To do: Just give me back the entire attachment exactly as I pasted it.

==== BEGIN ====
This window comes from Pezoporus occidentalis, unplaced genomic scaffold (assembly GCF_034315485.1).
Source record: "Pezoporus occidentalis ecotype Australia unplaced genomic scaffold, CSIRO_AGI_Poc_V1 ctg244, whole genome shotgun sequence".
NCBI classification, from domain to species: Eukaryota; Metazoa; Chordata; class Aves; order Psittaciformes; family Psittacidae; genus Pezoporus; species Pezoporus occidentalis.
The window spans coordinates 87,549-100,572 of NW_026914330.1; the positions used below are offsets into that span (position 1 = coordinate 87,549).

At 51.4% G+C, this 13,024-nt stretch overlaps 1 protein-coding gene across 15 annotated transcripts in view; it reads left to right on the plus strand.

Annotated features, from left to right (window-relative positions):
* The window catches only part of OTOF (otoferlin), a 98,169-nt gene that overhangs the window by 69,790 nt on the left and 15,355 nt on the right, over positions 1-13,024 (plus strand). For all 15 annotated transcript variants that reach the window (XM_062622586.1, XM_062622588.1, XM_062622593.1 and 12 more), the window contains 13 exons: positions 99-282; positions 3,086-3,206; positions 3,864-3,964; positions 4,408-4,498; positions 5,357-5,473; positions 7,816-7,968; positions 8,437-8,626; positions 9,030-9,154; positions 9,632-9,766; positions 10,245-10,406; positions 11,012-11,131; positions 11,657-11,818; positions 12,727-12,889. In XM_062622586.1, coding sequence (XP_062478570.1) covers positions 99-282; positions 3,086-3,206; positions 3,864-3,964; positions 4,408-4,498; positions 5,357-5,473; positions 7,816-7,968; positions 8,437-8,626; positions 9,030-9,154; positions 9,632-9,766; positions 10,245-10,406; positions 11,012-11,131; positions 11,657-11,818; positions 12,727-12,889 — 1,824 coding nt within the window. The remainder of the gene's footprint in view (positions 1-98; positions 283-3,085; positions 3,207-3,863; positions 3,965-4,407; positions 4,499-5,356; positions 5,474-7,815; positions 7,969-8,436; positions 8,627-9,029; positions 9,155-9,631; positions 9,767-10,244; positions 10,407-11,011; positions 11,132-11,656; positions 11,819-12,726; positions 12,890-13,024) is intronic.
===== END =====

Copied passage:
This window comes from Pezoporus occidentalis, unplaced genomic scaffold (assembly GCF_034315485.1).
Source record: "Pezoporus occidentalis ecotype Australia unplaced genomic scaffold, CSIRO_AGI_Poc_V1 ctg244, whole genome shotgun sequence".
NCBI classification, from domain to species: Eukaryota; Metazoa; Chordata; class Aves; order Psittaciformes; family Psittacidae; genus Pezoporus; species Pezoporus occidentalis.
The window spans coordinates 87,549-100,572 of NW_026914330.1; the positions used below are offsets into that span (position 1 = coordinate 87,549).

At 51.4% G+C, this 13,024-nt stretch overlaps 1 protein-coding gene across 15 annotated transcripts in view; it reads left to right on the plus strand.

Annotated features, from left to right (window-relative positions):
* The window catches only part of OTOF (otoferlin), a 98,169-nt gene that overhangs the window by 69,790 nt on the left and 15,355 nt on the right, over positions 1-13,024 (plus strand). For all 15 annotated transcript variants that reach the window (XM_062622586.1, XM_062622588.1, XM_062622593.1 and 12 more), the window contains 13 exons: positions 99-282; positions 3,086-3,206; positions 3,864-3,964; positions 4,408-4,498; positions 5,357-5,473; positions 7,816-7,968; positions 8,437-8,626; positions 9,030-9,154; positions 9,632-9,766; positions 10,245-10,406; positions 11,012-11,131; positions 11,657-11,818; positions 12,727-12,889. In XM_062622586.1, coding sequence (XP_062478570.1) covers positions 99-282; positions 3,086-3,206; positions 3,864-3,964; positions 4,408-4,498; positions 5,357-5,473; positions 7,816-7,968; positions 8,437-8,626; positions 9,030-9,154; positions 9,632-9,766; positions 10,245-10,406; positions 11,012-11,131; positions 11,657-11,818; positions 12,727-12,889 — 1,824 coding nt within the window. The remainder of the gene's footprint in view (positions 1-98; positions 283-3,085; positions 3,207-3,863; positions 3,965-4,407; positions 4,499-5,356; positions 5,474-7,815; positions 7,969-8,436; positions 8,627-9,029; positions 9,155-9,631; positions 9,767-10,244; positions 10,407-11,011; positions 11,132-11,656; positions 11,819-12,726; positions 12,890-13,024) is intronic.